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Even in the midst of a very cold New Hampshire winter, hope springs eternal

By TERESA SANTOSKI - Tete-a-tete | Mar 5, 2020

“Look what just bloomed: New arrivals for spring!” read the email’s subject line. It was an ad from my favorite clothing store announcing the release of their new spring collection. Despite my better judgment, I spent a good hour browsing pastel T-shirts, cropped pants and flowy chiffon skirts.

I could certainly afford to buy a few pieces to freshen up my wardrobe, but I would just be setting myself up for disappointment. Over the years, I’ve learned the hard way that spring is kind of a lie here in New Hampshire.

I remember buying a lovely spring dress to wear for Easter, which happened to fall on March 31st of that particular year. I might’ve been able to get away with it had I been going into a nice, warm church building, but we were going to a sunrise service on top of our local mountain.

The thing about a sunrise service is that the service itself starts at sunrise. This means you have to get to the location where the service is being held before the sun comes up. This also means that, before the sun comes up, you will likely be standing there in the dark and the cold for a good amount of time.

At the last minute, I wisely decided to re-wear my Christmas dress, which had long sleeves and could be worn with a thick pair of leggings and snow boots. It wasn’t like anyone was going to see the dress under my parka anyway.

It was definitely the better choice. The best choice would’ve been to go to an indoor service, but we had already committed to the sunrise service. And so, I celebrated Easter outdoors on a chilly mountaintop while standing in a snowdrift. I like to think that my shivering added a nice vibrato to my voice while I was singing hymns.

That experience taught me that my money is better spent on winter and summer clothing than spring clothing. Our seasons tend to progress from snow to bone-chilling rain and mud to suffocating humidity.

We rarely hit the right temperature and weather combination for those long-sleeved, mid-length, floral print dresses that seem to be such a staple of transitional spring wardrobes. If you can’t resist the temptation to buy spring clothing, your best bet is to buy pieces that can be worn in the summer heat. I can’t imagine wanting to wear a long-sleeved dress in the New Hampshire humidity unless you’re concerned about sunburn or you’re enjoying the pleasant breezes off a body of water.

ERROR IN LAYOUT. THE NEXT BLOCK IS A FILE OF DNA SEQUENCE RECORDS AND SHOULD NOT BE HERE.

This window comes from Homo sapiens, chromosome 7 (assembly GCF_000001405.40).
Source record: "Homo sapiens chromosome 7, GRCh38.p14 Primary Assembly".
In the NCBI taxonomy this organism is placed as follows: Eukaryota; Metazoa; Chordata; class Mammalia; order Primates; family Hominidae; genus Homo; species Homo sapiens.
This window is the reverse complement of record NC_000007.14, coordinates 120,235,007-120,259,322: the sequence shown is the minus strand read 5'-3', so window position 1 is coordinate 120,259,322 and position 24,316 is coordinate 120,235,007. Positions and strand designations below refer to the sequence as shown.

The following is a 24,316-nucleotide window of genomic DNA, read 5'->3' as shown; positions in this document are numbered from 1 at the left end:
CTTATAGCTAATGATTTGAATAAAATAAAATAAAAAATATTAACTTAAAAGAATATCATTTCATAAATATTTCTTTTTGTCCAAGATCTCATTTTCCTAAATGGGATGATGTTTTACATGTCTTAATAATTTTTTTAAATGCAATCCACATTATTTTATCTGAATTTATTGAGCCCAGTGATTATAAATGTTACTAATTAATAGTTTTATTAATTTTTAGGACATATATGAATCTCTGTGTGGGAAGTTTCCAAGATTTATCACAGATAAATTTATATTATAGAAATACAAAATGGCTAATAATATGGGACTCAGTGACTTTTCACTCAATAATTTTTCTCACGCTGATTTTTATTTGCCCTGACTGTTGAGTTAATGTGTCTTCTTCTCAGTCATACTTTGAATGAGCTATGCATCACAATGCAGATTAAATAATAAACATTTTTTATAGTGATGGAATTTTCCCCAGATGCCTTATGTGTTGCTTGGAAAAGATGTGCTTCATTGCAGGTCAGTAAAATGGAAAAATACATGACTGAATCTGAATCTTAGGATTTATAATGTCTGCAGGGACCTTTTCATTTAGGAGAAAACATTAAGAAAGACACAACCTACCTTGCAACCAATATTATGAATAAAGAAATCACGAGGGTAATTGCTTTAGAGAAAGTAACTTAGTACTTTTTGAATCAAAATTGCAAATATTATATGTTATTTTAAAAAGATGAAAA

I don’t consider us as being clear of the snowy season until the middle of May. When we moved to New Hampshire as I was starting high school, I thought we’d be finished with snow by early April. I changed my mind on that pretty quickly one April day when I had to walk home from the bus stop in sandals in a good inch of snow.

Thankfully, a friend had an extra pair of socks in her gym locker that I could borrow. Don’t worry, they were clean. They were also clean when I tried to return them to her, but she insisted that I keep them.

I can understand why. Walking through snow in socks and leather sandals is a quick and easy way to bring utter ruination upon your socks. What was once a cute and fun pattern of dolphins playing with beachballs now looked like a bunch of rabid killer whales attacking meatballs.

Once you’ve walked uphill for a quarter mile through snow in socks and sandals, you absolutely cannot wait to never do it again.

I would much rather have my feet be too warm than wet and cold. For outdoor footwear, I exclusively wear my snow boots from early October to about the end of April.

I’ve had my snow boots for more than a decade, and I still get compliments on them. They’re the perfect boots for a New Hampshire winter because I can fold them down or wear them pulled all the way up over my knees depending on how much snow there is on the ground. I waterproof and re-sole them regularly. Each boot weighs about six pounds, so they also provide a great winter workout.

I might wear my sneakers if I feel like tempting fate. They have mesh panels to allow for breathability and air circulation, which means they also let in water and mud. The sandals usually come out in early May, but I keep a very suspicious eye on the weather forecast until Memorial Day.

So, as tempting as those new spring clothes may be, there doesn’t seem to be much place for them in the wardrobe of the average Granite Stater. You might be able to swing a pastel T-shirt if you layer it under a cardigan – and then layer that under a parka. But the cropped pants and the flowy chiffon skirt just aren’t going to work with snow boots.

Some of the new spring jewelry is really pretty, though. Maybe I could buy a floral necklace or a bracelet with fruit charms dangling from it. I mean, it’s not like that’s going to get wet or muddy – unless the mud sucks off one of my boots and I face-plant in such a way that affects my jewelry. Which cannot be entirely ruled out, but still.

Even in the midst of a New Hampshire winter, hope springs eternal.

Tete-a-tete runs the first Thursday of the month. Teresa Santoski can be reached at tsantoski@gmail.com or via www.teresasantoski.com.

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